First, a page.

>   ranging [41,5A], and [61,7A].
>     [61,7A] = abcdefghijklmnopqrstuvwxyz
> + GB18030 (Simplified Chinese)
>   Some Big5 characters contain ascii code equivalents in their 2nd byte,
>   ranging [40,7E]. Also, some characters might contain ascii codes [30,39]
>   in their 4th byte.
>     [40,7E] = @ABCDEFGHIJKLMNOPQRSTUVWXYZ[\]^_`abcdefghijklmnopqrstuvwxyz{|}~
>     [30,39] = 0123456789
> + Big5 (Traditional Chinese)
>   Some Big5 characters contain ascii code equivalents in their 2nd byte,
>   ranging [40,7E].
>     [40,7E] = @ABCDEFGHIJKLMNOPQRSTUVWXYZ[\]^_`abcdefghijklmnopqrstuvwxyz{|}~
> Problems with MB characters containing ascii codes
> --------------------------------------------------
> From the result above, two questions should be aparent:
> 1. Whether a special ascii (such as '\') could be identified as a part of
>    a MB character or not

Any charset that contains \  (and other ascii characters) outside ascii
is just broken, and samba's breakage is the least of the problems...

> Suppose there exist a MB character <0xXX><0x5C>, where each <> represents
> a single byte and <0xXX> represents an arbitary code.  
> <0x5C> is equivalent to the code point of ascii `\'.
> Then, you are provided with a string "\<0xXX><0x5C>" or "<0x5C><0xXX><0x5C>".
> What would you like is to replace the prior `\' to '/', but leave the latter
> `\' unchanged. (for your reference, the code point for '/' is <0x2F>).
> The resulting value we should expect is <0x2F><0xXX><0x5C>. 
> A bad example may be to call all_string_sub() function and passes the testing
> string "<0x5C><0xXX><0x5C>" directly to it. all_string_sub() takes three
> argument, first argument is the string data to be manipulated, second being
> the matching pattern that would be replaced, and the third being the replacing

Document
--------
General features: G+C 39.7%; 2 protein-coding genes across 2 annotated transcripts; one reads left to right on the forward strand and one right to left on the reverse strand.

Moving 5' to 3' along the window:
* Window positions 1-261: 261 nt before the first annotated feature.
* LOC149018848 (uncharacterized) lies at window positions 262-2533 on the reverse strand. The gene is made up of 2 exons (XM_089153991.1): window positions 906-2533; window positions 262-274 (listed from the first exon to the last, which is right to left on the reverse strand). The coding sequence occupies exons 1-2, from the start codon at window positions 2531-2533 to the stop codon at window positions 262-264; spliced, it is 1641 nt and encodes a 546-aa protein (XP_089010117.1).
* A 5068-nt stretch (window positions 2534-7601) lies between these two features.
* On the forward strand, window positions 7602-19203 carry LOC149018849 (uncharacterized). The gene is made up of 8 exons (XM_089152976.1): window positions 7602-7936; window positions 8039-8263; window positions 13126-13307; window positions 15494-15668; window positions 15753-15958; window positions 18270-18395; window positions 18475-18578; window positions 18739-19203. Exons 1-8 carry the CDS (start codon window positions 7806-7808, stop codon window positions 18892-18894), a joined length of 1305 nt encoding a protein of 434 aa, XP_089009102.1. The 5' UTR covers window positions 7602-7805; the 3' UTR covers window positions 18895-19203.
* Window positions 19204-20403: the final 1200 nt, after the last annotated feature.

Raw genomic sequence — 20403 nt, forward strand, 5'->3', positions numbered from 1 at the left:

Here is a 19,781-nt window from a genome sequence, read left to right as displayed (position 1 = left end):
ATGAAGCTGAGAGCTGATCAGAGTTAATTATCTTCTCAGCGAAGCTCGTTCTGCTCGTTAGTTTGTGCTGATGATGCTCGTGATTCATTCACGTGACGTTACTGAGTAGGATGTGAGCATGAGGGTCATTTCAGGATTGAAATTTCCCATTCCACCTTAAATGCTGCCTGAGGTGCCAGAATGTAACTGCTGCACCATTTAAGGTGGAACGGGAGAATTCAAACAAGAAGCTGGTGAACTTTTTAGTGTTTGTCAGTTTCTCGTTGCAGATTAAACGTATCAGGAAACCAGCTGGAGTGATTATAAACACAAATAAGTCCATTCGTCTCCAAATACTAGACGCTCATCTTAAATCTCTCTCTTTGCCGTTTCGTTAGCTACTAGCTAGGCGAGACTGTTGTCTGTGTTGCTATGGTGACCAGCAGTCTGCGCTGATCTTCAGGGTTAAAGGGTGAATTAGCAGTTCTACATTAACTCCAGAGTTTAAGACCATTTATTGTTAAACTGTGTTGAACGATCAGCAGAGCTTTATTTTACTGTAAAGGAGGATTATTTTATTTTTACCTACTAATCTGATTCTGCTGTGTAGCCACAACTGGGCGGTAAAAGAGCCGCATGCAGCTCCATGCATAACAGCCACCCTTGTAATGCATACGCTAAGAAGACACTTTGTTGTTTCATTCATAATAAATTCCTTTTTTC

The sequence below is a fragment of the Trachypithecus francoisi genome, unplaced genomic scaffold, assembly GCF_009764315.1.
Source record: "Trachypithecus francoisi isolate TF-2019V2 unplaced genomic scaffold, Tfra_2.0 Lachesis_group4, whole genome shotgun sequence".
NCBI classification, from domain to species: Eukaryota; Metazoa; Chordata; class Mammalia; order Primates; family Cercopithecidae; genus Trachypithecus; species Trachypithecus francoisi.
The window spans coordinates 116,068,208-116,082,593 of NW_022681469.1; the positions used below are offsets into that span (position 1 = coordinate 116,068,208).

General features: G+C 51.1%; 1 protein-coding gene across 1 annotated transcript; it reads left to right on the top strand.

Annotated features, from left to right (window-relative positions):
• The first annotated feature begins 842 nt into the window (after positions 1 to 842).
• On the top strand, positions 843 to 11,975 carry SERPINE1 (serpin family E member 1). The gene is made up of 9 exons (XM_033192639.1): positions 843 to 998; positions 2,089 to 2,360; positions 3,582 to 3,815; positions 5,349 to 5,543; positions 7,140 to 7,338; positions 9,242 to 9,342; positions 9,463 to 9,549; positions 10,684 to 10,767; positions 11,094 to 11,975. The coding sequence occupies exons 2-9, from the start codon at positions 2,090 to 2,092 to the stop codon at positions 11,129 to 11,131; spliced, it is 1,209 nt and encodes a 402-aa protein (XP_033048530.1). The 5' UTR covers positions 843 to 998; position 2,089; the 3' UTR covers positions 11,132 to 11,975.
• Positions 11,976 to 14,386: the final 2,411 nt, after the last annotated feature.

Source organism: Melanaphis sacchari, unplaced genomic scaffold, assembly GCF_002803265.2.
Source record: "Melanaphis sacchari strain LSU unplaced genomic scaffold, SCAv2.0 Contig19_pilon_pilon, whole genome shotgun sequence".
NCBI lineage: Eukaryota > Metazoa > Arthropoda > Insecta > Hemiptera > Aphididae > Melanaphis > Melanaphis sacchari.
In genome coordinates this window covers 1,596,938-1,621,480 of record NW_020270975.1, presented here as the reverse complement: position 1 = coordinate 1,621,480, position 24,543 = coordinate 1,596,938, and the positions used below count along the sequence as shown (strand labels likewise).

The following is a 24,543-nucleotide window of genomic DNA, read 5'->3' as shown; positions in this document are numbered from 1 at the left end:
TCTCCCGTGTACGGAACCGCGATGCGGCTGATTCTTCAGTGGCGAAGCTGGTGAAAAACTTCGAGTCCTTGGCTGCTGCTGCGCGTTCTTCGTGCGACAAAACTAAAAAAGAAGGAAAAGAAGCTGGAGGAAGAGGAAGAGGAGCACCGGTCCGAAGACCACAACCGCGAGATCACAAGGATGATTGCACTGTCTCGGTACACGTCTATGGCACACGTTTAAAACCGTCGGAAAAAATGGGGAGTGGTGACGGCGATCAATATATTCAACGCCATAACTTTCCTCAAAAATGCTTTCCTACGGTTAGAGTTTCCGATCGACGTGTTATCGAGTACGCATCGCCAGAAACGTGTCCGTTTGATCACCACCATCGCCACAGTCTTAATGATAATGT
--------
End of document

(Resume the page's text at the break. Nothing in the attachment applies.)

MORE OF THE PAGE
> string.
> +-------------------------------------------------------------------------+
> |                                                                         |
> |  char *orig = "\\<0xXX><0x5c>\0";   /* <0x5C><0xXX><0x5C> in hex */     |
> |  char[128] buff;                                                        |
> |                                                                         |
> |  memset(buff, '\0', sizeof(buff));                                      |
> |  safe_strcpy(buff, orig, strlen(orig)+1);                               |
> |  all_string_sub(buff, "\\", "/");                                       |
> |                                                                         |
> +-------------------------------------------------------------------------+
> After calling all_string_sub(), the content of "buff" will be <0x2F><0xXX><0x2F>,
> and this is different to our original intention. The MB character is malformed
> and Samba is no longer able to use the correct string data.
> The proper way to solve this is to convert the string to UCS2 first so there
> is no risk of having ascii code equivalent, and then perform substitution
> on the basis of UCS2, and finally convert it back to the original string.

Sure, that's the 'right thing'.  It's also *very* expensive.  The reason
that Samba's default, and recommended charset is UTF8, is that these
problems were never introduced into UTF8 (the history of UTF8, and the
UTF that proceeded it is well worth reading).

Andrew Bartlett

Andrew Bartlett                                 abartlet at
Manager, Authentication Subsystems, Samba Team  abartlet at
Student Network Administrator, Hawker College   abartlet at